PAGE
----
So how do you make an effective argument in a storytelling medium? I think the answer lies in story theory and general rhetoric, along with critical analysis of other such arguments.
14. Writing Is Important Because… It Is a Reflection of Our World
15. Writing Is Important Because… Sometimes It Saves Us
No matter if I ever do or don’t become an established author, I have to believe that there will always be souls out there in need of mental sanctuary or a hero among the pages of a book. Someone with no other way to discover what hope is, compassion, endurance of spirit, faith in something. No other way of finding inspiration in the face of all adversity to keep hanging on, knowing goodness, integrity, other virtues to be true because they read about it.
Yeah, yeah…I hear the noises about not believing everything you read. But tell that to someone with nothing else to draw strength from yet enough smarts to have a half decent grasp on what’s realistic, what’s not, and a Public Library card in their hand. The ones that derive their own courage from J.R.R. Tolkien or dream of some place beyond the slums because they read Ray Bradbury.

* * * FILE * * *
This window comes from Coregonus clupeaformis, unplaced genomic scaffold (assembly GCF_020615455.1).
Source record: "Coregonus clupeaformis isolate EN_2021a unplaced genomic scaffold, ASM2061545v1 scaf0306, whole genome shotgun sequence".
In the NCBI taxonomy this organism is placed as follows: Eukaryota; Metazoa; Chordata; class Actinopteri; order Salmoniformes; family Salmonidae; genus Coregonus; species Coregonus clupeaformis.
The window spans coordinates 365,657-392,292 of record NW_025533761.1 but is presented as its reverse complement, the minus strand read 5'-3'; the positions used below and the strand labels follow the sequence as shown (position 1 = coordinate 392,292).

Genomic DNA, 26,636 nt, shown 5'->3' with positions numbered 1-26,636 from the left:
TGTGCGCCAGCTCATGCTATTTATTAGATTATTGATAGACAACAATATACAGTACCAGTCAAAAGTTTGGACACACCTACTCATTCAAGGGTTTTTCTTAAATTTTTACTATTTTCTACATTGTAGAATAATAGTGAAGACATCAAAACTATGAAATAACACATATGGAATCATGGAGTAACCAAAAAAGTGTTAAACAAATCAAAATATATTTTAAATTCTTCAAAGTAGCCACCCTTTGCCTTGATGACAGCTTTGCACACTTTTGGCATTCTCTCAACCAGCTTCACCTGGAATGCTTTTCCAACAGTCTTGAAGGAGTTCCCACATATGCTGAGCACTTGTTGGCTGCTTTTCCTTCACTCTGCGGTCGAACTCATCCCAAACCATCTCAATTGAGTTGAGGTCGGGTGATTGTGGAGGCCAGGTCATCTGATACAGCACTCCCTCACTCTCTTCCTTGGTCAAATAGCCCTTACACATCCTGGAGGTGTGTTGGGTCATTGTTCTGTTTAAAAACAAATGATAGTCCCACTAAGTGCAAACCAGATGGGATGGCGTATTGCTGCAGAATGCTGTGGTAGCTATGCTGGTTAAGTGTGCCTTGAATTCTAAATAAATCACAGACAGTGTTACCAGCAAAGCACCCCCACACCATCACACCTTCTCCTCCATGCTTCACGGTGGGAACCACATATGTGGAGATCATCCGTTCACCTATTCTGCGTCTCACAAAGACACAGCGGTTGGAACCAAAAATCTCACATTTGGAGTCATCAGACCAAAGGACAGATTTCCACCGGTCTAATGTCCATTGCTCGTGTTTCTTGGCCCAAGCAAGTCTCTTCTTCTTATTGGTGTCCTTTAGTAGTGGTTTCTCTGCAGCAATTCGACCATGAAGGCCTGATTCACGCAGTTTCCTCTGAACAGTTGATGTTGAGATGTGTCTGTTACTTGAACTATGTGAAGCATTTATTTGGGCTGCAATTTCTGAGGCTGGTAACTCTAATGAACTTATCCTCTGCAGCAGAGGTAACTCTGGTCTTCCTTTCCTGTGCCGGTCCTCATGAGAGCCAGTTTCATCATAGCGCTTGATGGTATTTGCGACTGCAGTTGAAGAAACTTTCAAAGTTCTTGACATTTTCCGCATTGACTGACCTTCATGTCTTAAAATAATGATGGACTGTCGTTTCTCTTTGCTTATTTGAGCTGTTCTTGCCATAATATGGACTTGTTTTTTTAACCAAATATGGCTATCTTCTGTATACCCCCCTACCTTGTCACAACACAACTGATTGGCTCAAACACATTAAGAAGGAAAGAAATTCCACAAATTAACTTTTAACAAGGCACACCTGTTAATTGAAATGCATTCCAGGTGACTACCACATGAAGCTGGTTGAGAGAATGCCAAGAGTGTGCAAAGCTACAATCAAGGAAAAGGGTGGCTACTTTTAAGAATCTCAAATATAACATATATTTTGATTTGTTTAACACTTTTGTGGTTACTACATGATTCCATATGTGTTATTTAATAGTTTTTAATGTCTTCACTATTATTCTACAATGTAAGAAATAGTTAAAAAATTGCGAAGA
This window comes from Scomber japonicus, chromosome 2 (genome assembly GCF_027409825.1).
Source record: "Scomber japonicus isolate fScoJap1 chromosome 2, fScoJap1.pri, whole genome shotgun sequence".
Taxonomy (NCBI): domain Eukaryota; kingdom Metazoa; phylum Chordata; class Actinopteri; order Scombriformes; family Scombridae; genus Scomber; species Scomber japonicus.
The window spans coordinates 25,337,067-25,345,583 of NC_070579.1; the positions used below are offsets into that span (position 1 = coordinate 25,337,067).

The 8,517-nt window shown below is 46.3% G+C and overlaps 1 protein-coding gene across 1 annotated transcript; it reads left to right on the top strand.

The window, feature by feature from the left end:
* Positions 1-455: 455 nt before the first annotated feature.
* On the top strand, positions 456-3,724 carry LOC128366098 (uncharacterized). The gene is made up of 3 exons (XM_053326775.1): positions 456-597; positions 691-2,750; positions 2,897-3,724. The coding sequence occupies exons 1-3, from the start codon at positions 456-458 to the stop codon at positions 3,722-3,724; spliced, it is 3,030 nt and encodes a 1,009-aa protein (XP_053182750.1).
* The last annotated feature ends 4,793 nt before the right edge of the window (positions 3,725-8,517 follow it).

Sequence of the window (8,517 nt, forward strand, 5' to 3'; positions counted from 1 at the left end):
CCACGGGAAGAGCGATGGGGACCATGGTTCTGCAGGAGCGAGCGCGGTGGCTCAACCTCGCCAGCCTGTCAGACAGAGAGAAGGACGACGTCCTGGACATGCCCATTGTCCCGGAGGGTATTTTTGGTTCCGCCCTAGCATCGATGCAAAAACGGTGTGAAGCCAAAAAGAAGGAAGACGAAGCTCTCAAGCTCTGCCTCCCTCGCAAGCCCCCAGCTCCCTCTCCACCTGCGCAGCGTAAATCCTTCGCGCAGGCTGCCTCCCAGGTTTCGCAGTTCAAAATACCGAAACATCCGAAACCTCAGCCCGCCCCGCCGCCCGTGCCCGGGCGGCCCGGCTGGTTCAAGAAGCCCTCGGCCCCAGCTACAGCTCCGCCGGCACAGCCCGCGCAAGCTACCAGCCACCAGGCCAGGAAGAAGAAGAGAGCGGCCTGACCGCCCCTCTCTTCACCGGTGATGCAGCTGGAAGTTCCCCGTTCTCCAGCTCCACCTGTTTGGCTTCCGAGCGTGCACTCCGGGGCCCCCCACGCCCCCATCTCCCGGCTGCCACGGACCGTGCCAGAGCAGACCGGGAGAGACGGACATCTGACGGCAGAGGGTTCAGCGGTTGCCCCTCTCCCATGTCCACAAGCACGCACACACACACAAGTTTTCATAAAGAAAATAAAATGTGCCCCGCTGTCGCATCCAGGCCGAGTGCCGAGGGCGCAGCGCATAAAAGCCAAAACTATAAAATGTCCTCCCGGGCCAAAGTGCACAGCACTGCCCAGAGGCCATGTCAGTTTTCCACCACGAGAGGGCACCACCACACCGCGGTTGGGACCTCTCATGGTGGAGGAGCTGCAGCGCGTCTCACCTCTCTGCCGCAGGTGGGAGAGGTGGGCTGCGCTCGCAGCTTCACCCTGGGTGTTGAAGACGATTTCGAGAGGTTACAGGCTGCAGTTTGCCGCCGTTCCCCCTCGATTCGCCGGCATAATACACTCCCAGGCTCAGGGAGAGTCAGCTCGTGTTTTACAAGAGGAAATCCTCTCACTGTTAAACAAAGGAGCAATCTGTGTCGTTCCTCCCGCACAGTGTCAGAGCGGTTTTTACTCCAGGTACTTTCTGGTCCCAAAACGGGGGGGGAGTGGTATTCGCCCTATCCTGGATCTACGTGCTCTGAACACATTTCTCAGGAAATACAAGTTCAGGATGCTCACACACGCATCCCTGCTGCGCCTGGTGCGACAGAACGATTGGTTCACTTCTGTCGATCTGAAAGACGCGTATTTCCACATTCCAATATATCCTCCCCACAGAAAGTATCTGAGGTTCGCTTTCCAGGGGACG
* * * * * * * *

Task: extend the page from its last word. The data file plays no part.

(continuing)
That persistence of wonder some of us experience when leaving the movies, read that last page and close the book… this is what matters though. Even if the rest of this world denies the significance of writing, books, movies, spinning yarns… as you said in this excellent post, keep fighting the good fight. Somebody has to. I’d like to think I am.
Not every story is perfect. Not every story is good. Not every story uplifts, clarifies, or empowers. But the good stories do. And when they do, they move the world. That’s what I want to write. How about you?
Wordplayers, tell me your opinion! How have stories impacted your life—as both a child and an adult—for good? Tell me in the comments!